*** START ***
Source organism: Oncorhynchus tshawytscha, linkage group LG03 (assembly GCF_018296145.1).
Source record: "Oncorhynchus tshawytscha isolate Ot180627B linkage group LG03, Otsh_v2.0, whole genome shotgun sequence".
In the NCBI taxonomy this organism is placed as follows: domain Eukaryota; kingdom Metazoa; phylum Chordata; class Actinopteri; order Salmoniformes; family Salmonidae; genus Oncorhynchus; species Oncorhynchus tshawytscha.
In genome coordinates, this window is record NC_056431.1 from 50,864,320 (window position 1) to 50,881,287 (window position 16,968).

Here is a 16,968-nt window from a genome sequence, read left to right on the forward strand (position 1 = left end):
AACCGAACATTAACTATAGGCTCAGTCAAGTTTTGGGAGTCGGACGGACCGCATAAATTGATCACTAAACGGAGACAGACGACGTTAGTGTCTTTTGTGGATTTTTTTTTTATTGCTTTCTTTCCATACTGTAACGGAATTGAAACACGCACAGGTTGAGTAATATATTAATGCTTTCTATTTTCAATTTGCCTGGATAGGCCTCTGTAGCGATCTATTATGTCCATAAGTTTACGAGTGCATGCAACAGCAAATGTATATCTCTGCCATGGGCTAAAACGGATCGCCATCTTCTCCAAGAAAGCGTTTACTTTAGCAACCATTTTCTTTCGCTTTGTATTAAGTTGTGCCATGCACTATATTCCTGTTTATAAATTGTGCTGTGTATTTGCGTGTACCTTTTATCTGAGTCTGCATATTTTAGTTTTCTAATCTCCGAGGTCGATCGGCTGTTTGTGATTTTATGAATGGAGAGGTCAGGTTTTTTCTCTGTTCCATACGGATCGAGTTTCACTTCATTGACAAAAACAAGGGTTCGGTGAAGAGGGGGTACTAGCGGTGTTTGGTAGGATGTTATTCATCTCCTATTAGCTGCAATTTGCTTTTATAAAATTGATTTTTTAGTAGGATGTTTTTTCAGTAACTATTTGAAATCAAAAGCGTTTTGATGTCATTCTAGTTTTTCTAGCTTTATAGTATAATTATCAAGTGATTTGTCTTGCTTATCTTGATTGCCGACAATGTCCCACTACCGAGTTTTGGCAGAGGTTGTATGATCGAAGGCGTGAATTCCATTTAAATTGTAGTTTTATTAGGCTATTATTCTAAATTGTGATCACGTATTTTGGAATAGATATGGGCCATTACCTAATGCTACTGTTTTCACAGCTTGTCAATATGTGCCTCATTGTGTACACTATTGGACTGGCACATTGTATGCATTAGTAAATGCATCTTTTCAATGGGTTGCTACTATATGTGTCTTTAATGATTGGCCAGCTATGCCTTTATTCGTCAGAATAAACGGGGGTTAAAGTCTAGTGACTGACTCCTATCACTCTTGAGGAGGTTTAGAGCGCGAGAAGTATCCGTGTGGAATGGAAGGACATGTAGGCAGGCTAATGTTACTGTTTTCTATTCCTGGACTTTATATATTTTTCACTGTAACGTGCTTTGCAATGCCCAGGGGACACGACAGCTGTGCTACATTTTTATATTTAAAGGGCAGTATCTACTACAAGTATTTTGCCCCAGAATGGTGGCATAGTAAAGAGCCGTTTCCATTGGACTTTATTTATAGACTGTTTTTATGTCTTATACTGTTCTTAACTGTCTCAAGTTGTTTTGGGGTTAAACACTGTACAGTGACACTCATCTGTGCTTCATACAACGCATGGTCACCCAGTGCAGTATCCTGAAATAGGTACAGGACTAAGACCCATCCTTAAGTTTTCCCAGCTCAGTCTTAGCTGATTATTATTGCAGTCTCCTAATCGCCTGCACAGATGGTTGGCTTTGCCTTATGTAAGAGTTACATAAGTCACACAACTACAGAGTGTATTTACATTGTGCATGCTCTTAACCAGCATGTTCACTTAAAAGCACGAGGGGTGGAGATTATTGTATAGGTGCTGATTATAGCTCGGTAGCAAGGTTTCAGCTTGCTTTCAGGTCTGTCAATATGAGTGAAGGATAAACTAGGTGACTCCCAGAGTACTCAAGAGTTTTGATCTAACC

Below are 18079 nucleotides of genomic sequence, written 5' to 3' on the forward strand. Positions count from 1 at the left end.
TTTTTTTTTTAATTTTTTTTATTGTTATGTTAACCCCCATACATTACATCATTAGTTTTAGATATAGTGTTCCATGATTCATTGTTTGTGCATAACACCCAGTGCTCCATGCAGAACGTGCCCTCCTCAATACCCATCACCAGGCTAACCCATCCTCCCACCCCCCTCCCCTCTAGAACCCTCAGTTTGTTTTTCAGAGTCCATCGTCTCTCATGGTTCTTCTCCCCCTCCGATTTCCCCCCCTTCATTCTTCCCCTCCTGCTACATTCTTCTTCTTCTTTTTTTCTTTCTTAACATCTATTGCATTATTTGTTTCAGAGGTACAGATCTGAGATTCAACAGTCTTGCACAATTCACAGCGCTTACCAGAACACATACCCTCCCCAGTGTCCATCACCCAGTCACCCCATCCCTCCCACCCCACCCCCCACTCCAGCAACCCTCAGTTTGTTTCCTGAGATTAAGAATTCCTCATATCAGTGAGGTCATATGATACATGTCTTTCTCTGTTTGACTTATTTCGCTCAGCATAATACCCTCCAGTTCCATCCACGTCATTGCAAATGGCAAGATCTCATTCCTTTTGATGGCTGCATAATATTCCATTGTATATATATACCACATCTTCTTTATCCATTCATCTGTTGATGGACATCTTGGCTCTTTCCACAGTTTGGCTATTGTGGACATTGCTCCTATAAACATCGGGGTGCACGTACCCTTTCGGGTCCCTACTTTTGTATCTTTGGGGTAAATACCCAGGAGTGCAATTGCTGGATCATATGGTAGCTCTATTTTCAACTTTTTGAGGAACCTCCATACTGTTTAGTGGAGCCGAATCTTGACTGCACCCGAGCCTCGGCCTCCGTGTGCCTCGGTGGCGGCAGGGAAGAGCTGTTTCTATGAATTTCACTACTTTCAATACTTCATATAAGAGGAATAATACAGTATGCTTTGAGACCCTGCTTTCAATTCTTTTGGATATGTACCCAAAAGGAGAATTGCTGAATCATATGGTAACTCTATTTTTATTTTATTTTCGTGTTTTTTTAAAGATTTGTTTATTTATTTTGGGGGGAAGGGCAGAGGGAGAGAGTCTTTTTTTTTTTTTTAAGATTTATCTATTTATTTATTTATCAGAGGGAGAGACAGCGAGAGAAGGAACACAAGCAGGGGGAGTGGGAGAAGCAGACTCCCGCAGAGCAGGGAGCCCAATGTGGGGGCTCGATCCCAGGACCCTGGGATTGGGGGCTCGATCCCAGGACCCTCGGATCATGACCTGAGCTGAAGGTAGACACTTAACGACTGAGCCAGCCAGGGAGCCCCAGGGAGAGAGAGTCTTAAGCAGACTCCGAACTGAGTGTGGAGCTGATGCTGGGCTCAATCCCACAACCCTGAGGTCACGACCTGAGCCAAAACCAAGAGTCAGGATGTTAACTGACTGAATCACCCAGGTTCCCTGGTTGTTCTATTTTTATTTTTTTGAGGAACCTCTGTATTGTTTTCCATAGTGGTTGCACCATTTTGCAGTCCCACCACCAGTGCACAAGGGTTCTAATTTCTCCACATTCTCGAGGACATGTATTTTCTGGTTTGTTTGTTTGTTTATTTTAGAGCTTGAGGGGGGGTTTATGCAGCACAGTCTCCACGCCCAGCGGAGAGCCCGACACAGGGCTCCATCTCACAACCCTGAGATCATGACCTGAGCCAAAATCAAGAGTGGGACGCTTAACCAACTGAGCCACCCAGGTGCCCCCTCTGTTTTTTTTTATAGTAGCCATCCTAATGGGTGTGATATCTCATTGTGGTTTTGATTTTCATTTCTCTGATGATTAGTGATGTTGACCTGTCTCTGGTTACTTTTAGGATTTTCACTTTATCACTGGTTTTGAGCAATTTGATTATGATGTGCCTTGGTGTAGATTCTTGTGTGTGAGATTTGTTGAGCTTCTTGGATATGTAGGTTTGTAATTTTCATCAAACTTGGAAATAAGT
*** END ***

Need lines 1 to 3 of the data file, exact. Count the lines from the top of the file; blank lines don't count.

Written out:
Source organism: Oncorhynchus tshawytscha, linkage group LG03 (assembly GCF_018296145.1).
Source record: "Oncorhynchus tshawytscha isolate Ot180627B linkage group LG03, Otsh_v2.0, whole genome shotgun sequence".
In the NCBI taxonomy this organism is placed as follows: domain Eukaryota; kingdom Metazoa; phylum Chordata; class Actinopteri; order Salmoniformes; family Salmonidae; genus Oncorhynchus; species Oncorhynchus tshawytscha.